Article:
• The median income in these areas ranges from slightly below to very far below the national level. As mentioned earlier, the median U.S. household income is around $50,000 per year. It's barely half that in much of West Point. Here's an interactive map showing income levels.
The average earning for hourly employees at Severstal, according to Joe Max Higgins, is around $80,000 before benefits. At PACCAR it's less but still well above the median household income in the area. Some of the line employees I spoke with had come back to the area after holding jobs elsewhere. One I met had previously worked at Sara Lee and then came to the steel mill. Several others had always lived in the vicinity.
"I'm not even interested in factories that aren't going to pay a lot more than people are already making here," Joe Max Higgins told me. "Why would I be? If you are going to create jobs at that level, you are forever dooming your area."
He mentioned a conversation he'd had with the mayor of a small town in Tennessee. "I'll never forget when he told me, I can't wait for the blue jeans plant to close in town!' You never hear a politician say that. He said, 'We got to get those ladies to community college and get their skills up. I can't run my town on minimum wage.' I thought that was the deepest thing I ever heard."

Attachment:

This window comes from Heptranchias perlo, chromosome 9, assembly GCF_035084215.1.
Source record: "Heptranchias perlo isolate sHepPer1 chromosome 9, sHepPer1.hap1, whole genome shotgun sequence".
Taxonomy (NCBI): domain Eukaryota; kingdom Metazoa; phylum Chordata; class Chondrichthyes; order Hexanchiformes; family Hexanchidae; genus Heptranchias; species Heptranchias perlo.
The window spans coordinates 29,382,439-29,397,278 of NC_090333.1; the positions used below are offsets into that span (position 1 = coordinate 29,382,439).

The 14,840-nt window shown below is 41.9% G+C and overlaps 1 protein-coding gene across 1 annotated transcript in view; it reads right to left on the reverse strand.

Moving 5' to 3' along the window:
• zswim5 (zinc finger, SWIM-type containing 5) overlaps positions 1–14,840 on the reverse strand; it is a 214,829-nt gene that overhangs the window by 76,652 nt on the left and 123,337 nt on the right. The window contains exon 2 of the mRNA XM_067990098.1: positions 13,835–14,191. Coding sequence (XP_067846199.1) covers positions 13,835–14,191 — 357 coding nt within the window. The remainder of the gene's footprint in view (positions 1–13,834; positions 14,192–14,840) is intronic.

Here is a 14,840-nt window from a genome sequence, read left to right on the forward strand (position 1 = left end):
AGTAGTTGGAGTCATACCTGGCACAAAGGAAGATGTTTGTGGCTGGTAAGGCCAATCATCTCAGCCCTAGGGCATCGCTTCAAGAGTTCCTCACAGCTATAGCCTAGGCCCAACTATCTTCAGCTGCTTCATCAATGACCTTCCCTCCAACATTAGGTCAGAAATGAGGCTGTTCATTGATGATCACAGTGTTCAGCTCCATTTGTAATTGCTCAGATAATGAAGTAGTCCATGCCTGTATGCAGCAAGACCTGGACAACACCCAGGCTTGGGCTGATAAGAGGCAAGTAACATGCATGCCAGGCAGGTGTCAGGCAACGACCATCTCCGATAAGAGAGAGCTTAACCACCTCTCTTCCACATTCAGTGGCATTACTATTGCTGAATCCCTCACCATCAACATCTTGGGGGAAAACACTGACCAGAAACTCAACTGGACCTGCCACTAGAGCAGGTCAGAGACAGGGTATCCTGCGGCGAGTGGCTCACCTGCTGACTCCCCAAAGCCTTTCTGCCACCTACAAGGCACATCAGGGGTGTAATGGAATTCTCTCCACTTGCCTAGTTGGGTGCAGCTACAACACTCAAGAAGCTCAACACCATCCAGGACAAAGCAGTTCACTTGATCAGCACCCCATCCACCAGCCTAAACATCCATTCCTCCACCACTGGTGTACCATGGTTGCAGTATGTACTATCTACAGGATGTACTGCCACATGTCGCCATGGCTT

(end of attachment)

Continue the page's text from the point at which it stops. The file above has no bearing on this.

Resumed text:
* * *
There are more ramifications to the saga, but these suffice for now. Let me know your major complaints and questions and I will try to address them in upcoming installments. Next up from Deb Fallows: the surprising story of the Palmer Home for Children, in Columbus.
Portion of the cover of the book that has helped keep Random House going. (Wikipedia)
I've long been wary of Amazon, for reasons that have come to a head with its highly publicized struggle with Hachette. This recent Atlantic item by Jeremy Greenfield lays out the stakes well. To summarize: